Blue Yonder Associate Embarks on Medical Mission in the Dominican Republic
Matt LaHann is a Blue Yonder associate who traveled to the Dominican Republic with his family to contribute to humanitarian efforts. As we kick-off Global Volunteer Month, he shares how he and his family were impacted by their service and contributions.
Like many people, I have had my own unique share of volunteer opportunities. Most of the activities I have been involved in have been limited to only a few hours, or one day at most. However, that cadence changed last month when I went with my family on a week-long medical mission to the Dominican Republic.
The Dominican Republic shares the island of Hispaniola with Haiti and it is a popular tourist destination known for its white-sand beaches, pristine blue water, picturesque mountains, and dazzling waterfalls. But despite the scenic landmarks and romantic culture, most of the population lives in distressed conditions; many families suffer from a lack of basic necessities including running water, sewage, electricity, access to health care facilities, and affordable medical care.
My wife, who is a nurse, was the one who connected us with the mission group. She has wanted to give back for several years and after our kids expressed interest in the medical space, the timing seemed right. Additionally, we felt this would be a unique opportunity to give our kids an appreciation for what they have, their opportunities, and the importance of giving back to those in need.
The medical mission partnered with Children of the Nations (COTN). Children of the Nations is a nonprofit organization that provides care for orphaned and destitute children in poverty-stricken areas of the world. As one of the organization’s areas of operation, we spent a week with the children and local people in the Barahona communities, which is in the western region of the Dominican.
Most of the children in the villages were Haitian-Dominicans living in shantytowns originally built for Haitian migrant sugarcane workers in the 1960s. Our venture team consisted of our family, nine students from Grand Canyon University, a pediatrician from Phoenix Children’s Hospital, and the team leader.
Before we started volunteering, we met COTN’s in-country staff, toured their clinic, and visited schools in the villages of Algodon, Altagracia, Don Bosco, Los Robles, and Pueblo Nuevo. COTN’s Village Partnership Program allowed us to provide medical care and health education to the children and local people in the villages.
While most of the children we met were smiling, there were many that had been struggling with meeting basic human needs. Each day, our clinic team was able to do wellness checks with the children at the schools and impart healthy habits, proper hygiene techniques, and positive lifestyle choices to hopefully help them overcome the cycle of poverty and disease. I spent the bulk of my time with the clinic team and, in my very poor Spanish, would ask the children health-related questions such as: Where do you get your drinkable water? Where and what type of bathrooms are available? Do you wash your hands with soap? Do you sleep with a mosquito net at night? etc.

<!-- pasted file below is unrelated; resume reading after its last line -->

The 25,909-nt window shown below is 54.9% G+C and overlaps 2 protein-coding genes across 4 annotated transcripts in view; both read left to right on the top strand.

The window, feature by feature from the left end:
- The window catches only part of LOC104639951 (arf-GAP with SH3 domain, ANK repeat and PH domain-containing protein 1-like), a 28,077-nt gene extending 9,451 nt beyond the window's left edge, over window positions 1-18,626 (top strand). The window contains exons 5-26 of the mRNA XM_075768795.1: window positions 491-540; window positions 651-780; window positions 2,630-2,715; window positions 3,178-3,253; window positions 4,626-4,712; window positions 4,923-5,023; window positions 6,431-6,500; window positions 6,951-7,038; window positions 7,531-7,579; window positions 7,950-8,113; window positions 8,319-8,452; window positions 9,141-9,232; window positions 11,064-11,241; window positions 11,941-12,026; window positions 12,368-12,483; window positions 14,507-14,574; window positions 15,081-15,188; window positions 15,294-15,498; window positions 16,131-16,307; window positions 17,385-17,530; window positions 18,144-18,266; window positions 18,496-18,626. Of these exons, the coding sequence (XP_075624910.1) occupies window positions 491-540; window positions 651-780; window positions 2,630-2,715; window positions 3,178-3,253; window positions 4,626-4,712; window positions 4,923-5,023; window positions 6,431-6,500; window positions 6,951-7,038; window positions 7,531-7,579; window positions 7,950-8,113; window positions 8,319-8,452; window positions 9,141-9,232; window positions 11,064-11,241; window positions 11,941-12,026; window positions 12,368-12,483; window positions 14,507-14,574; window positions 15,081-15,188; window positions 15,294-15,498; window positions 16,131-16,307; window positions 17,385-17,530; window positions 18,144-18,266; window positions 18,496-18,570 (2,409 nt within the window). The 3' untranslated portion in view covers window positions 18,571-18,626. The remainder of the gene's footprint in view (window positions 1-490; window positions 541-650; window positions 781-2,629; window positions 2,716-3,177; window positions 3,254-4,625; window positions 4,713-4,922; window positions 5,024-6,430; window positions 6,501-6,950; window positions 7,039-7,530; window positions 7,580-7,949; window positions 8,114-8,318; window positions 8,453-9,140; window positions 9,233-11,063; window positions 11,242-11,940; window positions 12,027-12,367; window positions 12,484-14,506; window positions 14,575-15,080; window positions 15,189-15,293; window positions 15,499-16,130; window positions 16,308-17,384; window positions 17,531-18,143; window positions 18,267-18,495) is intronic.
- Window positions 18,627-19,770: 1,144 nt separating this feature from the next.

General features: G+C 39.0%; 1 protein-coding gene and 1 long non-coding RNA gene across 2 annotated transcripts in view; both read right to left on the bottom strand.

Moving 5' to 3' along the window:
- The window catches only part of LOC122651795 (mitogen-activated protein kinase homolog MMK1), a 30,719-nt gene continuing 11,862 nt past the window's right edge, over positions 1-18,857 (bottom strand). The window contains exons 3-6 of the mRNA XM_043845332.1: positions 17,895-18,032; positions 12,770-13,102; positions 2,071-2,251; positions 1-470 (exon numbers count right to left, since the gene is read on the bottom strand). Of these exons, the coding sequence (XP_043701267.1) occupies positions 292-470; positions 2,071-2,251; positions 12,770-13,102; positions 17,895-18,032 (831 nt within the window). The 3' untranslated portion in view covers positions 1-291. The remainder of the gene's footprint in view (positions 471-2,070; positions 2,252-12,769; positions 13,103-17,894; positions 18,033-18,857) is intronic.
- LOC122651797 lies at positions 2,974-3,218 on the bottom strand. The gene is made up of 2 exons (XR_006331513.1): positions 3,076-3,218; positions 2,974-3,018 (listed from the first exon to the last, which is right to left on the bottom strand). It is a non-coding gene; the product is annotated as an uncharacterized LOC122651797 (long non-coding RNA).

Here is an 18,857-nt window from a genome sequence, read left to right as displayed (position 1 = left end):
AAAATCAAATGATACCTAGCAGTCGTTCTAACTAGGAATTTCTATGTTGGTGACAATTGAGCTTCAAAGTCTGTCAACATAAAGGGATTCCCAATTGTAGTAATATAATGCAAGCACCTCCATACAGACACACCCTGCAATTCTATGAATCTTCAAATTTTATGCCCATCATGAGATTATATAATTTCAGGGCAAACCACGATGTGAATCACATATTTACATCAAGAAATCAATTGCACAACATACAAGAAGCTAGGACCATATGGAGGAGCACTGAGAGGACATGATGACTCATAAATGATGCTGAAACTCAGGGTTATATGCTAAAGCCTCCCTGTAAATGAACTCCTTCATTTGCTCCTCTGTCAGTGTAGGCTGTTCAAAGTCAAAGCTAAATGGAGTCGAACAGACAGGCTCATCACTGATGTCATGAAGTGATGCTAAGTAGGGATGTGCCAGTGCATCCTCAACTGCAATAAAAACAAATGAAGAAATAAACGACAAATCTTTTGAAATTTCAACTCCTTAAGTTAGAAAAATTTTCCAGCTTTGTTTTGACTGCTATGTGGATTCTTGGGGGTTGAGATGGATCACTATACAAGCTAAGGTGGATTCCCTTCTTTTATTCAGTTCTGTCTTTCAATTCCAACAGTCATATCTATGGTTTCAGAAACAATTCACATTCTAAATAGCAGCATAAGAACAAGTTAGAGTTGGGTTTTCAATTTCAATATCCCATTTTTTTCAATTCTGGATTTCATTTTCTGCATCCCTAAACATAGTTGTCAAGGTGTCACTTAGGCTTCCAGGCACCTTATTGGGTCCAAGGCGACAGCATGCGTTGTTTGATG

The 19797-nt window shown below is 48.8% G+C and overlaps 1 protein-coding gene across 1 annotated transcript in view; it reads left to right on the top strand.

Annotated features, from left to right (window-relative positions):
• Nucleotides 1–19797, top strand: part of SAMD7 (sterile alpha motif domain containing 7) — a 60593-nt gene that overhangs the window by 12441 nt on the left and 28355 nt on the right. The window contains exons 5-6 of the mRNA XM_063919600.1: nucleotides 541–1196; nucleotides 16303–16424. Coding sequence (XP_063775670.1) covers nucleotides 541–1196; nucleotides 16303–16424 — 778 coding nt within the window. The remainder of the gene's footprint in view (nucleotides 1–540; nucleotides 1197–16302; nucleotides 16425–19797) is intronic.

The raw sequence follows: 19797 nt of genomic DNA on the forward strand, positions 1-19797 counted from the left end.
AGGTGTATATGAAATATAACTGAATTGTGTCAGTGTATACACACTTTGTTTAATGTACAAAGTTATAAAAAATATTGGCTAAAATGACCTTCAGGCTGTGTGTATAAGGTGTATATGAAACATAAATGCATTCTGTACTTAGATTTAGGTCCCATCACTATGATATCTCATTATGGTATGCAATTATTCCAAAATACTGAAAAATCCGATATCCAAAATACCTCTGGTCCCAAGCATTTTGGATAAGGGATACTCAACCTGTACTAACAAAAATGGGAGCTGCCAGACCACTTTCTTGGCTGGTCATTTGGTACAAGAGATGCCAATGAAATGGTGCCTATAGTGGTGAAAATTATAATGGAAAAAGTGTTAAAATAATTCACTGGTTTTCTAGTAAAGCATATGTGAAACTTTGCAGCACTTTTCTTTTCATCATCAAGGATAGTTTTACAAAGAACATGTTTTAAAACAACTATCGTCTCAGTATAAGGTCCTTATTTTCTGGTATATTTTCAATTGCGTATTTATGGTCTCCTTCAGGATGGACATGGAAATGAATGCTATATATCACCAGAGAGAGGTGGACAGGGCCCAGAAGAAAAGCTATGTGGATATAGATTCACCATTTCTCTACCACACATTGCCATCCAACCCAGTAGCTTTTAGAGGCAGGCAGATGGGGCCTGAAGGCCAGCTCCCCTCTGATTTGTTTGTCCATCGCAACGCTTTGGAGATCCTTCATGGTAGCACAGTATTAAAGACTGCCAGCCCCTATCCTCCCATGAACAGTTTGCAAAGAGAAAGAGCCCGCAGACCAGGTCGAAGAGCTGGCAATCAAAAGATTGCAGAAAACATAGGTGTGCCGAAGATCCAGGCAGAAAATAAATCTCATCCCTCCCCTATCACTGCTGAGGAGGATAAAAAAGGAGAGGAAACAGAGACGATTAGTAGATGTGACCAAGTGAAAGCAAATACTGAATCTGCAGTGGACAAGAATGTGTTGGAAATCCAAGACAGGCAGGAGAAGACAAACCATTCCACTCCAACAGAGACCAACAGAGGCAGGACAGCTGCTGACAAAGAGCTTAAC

The children would patiently listen to me stumble through my questions. If I wasn’t clear, which was the case most of the time, I would lean on the wonderful translators to clarify and get the children to open up and share.
The most impactful moment occurred outside the local school. The principal took our clinic team to a home where a 12-year-old was caring for his three younger siblings while their mother had been in the hospital with kidney failure. It was hard to imagine what life was demanding of this child with adult-size responsibilities, yet he and his siblings still had an amazing spirit.
Outside of supporting clinic activity, I spent a day in the village and helped mix and lay a concrete floor for one of the homes, which like most was pieced together with palm-wood boards and a corrugated tin roof. Our kids had the opportunity to engage in cultural immersion which included playing games with the children ranging from blowing bubbles and singing, to playing baseball and basketball and learning a much cooler version of rock/paper/scissors. They also had the opportunity to make jewelry and cook with the families we met.
On the last day, we made a special run to the store and bought food and supplies for one of the families that was struggling even more than the rest. The family didn’t have a refrigerator for the perishable items we bought, but a neighbor graciously volunteered to store the items in their dorm-sized refrigerator, something they were so very proud to show to our team.
Even though I had never previously volunteered for more than a day, I left the Dominican Republic wishing I had more than just a week. I came across the term ‚volunesia‘[JS4] which is used to describe the moment when you forget you’re volunteering to help change lives because it’s changing yours. I didn’t set out to be a beneficiary of the medical mission, but I believe I’m happier because I volunteered. Whether it’s one hour, one day, or one week, I encourage all of us to seek more opportunities to volunteer and support the spirit of service.
Blue Yonder offers associates two Volunteer Time Off days to dedicate to charities of their choice. How will you spend this National Volunteer Month? #BYVolunteer